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ECB's Constancio backs stricter curbs on fund managers
[LONDON] Stricter curbs are needed on the 10-trillion-euro asset management sector to control leverage and stop any heavy outflow of money rocking the financial system, the European Central Bank's vice-president said.
Monday's comments from Vitor Constancio mark the latest signal from regulators that the growing asset management sector will face far closer scrutiny in coming years, as risks shift from the banking sector to so-called shadow banking.
Constancio said the amount of leverage taken on by private equity and hedge funds should be kept under control as it has the potential to destabilise the European financial system.
"First, we need to develop a framework to better control the leverage of alternative investment funds in the European Union,"Constancio said in speech at Chatham House in London. "Given that the use of leverage by investment funds could create and amplify systemic risk, it is important that we ensure that leverage remains within acceptable limits."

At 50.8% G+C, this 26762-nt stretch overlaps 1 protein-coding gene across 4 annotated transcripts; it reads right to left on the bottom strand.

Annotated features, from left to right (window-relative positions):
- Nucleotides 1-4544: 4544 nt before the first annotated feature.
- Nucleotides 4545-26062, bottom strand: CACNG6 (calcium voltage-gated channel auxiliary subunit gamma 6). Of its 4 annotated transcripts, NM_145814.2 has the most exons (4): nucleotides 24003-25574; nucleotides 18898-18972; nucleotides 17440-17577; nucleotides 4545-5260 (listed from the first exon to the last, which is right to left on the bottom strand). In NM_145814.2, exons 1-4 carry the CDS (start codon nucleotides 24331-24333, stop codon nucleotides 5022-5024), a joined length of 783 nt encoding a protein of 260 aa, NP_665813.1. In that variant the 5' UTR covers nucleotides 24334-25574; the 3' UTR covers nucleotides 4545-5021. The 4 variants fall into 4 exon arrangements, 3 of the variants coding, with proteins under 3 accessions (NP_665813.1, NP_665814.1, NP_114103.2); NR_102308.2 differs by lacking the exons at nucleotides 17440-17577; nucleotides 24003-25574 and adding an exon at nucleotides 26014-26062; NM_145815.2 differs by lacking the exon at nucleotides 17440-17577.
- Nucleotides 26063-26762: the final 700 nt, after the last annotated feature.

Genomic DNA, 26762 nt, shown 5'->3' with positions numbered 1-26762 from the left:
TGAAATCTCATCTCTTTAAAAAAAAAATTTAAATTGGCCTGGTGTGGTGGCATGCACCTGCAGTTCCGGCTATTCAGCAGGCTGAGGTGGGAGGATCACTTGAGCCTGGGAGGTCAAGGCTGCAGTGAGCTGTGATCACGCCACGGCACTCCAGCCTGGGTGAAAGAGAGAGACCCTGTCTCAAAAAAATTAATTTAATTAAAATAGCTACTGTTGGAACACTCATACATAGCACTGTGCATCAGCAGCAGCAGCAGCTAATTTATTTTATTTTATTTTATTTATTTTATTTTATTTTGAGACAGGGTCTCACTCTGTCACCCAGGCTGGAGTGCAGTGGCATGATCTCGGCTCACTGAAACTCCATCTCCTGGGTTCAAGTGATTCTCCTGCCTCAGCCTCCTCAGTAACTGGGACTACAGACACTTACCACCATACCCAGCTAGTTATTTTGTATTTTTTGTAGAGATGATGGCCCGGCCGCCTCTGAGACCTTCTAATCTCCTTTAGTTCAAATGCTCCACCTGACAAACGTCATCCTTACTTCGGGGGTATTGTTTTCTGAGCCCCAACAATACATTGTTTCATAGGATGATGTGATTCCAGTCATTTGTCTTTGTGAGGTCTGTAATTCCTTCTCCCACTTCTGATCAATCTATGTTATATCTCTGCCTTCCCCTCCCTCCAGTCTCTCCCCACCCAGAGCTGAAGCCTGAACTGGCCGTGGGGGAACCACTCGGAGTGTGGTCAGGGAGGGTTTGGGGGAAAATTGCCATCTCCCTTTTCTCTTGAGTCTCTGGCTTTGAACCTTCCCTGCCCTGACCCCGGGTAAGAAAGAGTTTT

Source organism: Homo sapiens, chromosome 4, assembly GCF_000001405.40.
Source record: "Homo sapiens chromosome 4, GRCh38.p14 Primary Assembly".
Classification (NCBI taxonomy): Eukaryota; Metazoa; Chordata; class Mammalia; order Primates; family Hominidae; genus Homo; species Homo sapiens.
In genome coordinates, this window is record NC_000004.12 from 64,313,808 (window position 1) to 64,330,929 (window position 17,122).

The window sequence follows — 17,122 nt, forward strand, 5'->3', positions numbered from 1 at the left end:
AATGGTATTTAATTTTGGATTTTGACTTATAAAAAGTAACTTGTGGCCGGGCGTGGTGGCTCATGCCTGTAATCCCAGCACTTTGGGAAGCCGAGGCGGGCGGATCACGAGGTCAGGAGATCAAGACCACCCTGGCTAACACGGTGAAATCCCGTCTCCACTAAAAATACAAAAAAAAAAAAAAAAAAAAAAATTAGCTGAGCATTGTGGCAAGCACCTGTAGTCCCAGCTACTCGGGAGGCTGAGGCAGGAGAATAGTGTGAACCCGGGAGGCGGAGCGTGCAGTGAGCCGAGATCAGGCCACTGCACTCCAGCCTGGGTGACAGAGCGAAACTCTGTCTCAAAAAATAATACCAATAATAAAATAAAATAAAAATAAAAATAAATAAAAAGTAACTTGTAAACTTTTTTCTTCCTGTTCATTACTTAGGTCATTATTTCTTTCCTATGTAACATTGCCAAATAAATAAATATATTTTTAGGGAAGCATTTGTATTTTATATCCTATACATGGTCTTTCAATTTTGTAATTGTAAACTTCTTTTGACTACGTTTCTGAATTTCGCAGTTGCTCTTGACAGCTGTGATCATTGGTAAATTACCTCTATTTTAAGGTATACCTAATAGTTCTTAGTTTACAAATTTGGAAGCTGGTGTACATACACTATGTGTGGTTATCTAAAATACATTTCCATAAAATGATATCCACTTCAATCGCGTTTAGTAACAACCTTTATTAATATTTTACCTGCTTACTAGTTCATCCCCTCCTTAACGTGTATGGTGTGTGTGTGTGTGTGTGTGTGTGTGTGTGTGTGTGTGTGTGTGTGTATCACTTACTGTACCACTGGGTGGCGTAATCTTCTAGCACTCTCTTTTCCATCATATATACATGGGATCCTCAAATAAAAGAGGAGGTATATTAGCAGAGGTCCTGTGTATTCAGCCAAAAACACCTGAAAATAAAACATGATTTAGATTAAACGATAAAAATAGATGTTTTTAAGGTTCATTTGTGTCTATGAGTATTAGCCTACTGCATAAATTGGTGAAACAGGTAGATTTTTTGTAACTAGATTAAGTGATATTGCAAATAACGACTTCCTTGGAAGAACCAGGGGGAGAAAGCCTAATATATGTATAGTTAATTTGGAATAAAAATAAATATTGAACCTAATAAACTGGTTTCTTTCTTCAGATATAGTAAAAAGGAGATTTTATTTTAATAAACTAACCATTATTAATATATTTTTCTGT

A near doubling in assets held by funds in Europe, up from 5.4 trillion euros at the end of 2009 to 10.5 trillion in the first quarter of 2015, has global regulatory attention.
Policymakers are worried about potential instability if many investors pulled money out of these funds at the same time.
They fear this could spark forced selling of assets to raise funds for redemptions, particularly in secondary bond markets where liquidity is under more strain. "To address such risks, additional liquidity requirements, guided stress tests, minimum and time-varying load, and redemptions fees should be part of the macroprudential toolbox,"Constancio said.
The global Financial Stability Board, part of the Group of 20 economies (G20), is due to report in September on draft policy measures to tackle such issues.
Constancio said policymakers should have the power to change the level of margin and haircuts on derivatives and securities financing transactions, or how much cash must be posted to back a derivative against default and the amount of collateral required to back a loan of assets like shares.
While such measures have been introduced or are in the pipeline, none are so-called "time varying", Constancio said.
Time-varying would reinforce the general approach to margins and haircuts introduced so far by allowing regulators to intervene in boom times to raise them further to cool lending to asset managers and limit increases in leverage in the sector.